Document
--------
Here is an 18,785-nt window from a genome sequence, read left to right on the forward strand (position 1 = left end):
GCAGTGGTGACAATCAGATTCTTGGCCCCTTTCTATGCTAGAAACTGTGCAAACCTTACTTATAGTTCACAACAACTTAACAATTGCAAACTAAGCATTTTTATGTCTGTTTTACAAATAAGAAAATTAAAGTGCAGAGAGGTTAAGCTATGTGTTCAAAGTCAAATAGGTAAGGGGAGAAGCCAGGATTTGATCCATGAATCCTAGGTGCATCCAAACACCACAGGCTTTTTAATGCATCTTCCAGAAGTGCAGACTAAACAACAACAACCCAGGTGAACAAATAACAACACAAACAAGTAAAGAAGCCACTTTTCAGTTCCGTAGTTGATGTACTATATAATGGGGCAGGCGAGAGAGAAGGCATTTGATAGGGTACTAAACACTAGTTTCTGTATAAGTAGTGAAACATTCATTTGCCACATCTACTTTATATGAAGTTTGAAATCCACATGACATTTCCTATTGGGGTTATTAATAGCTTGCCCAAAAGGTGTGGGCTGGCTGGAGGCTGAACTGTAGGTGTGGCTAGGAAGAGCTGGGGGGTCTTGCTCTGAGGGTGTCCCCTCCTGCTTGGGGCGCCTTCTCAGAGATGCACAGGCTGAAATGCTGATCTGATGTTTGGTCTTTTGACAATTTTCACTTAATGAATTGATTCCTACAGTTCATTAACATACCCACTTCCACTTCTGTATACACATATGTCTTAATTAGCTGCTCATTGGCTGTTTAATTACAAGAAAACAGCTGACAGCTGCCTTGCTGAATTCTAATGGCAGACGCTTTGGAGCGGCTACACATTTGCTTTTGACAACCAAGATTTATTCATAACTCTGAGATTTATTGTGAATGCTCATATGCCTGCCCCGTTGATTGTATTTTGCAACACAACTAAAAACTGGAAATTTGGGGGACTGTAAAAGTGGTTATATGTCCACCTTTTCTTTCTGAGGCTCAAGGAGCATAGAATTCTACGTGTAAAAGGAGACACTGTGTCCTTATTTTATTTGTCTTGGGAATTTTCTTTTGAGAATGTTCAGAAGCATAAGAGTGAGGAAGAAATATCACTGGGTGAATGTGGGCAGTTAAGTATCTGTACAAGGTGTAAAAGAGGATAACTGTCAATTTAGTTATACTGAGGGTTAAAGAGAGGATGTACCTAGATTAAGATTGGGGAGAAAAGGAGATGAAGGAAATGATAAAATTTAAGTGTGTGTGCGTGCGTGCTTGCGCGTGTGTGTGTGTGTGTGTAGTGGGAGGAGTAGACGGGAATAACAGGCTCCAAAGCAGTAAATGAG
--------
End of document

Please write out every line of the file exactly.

Here is an 18,785-nt window from a genome sequence, read left to right on the forward strand (position 1 = left end):
GCAGTGGTGACAATCAGATTCTTGGCCCCTTTCTATGCTAGAAACTGTGCAAACCTTACTTATAGTTCACAACAACTTAACAATTGCAAACTAAGCATTTTTATGTCTGTTTTACAAATAAGAAAATTAAAGTGCAGAGAGGTTAAGCTATGTGTTCAAAGTCAAATAGGTAAGGGGAGAAGCCAGGATTTGATCCATGAATCCTAGGTGCATCCAAACACCACAGGCTTTTTAATGCATCTTCCAGAAGTGCAGACTAAACAACAACAACCCAGGTGAACAAATAACAACACAAACAAGTAAAGAAGCCACTTTTCAGTTCCGTAGTTGATGTACTATATAATGGGGCAGGCGAGAGAGAAGGCATTTGATAGGGTACTAAACACTAGTTTCTGTATAAGTAGTGAAACATTCATTTGCCACATCTACTTTATATGAAGTTTGAAATCCACATGACATTTCCTATTGGGGTTATTAATAGCTTGCCCAAAAGGTGTGGGCTGGCTGGAGGCTGAACTGTAGGTGTGGCTAGGAAGAGCTGGGGGGTCTTGCTCTGAGGGTGTCCCCTCCTGCTTGGGGCGCCTTCTCAGAGATGCACAGGCTGAAATGCTGATCTGATGTTTGGTCTTTTGACAATTTTCACTTAATGAATTGATTCCTACAGTTCATTAACATACCCACTTCCACTTCTGTATACACATATGTCTTAATTAGCTGCTCATTGGCTGTTTAATTACAAGAAAACAGCTGACAGCTGCCTTGCTGAATTCTAATGGCAGACGCTTTGGAGCGGCTACACATTTGCTTTTGACAACCAAGATTTATTCATAACTCTGAGATTTATTGTGAATGCTCATATGCCTGCCCCGTTGATTGTATTTTGCAACACAACTAAAAACTGGAAATTTGGGGGACTGTAAAAGTGGTTATATGTCCACCTTTTCTTTCTGAGGCTCAAGGAGCATAGAATTCTACGTGTAAAAGGAGACACTGTGTCCTTATTTTATTTGTCTTGGGAATTTTCTTTTGAGAATGTTCAGAAGCATAAGAGTGAGGAAGAAATATCACTGGGTGAATGTGGGCAGTTAAGTATCTGTACAAGGTGTAAAAGAGGATAACTGTCAATTTAGTTATACTGAGGGTTAAAGAGAGGATGTACCTAGATTAAGATTGGGGAGAAAAGGAGATGAAGGAAATGATAAAATTTAAGTGTGTGTGCGTGCGTGCTTGCGCGTGTGTGTGTGTGTGTGTAGTGGGAGGAGTAGACGGGAATAACAGGCTCCAAAGCAGTAAATGAG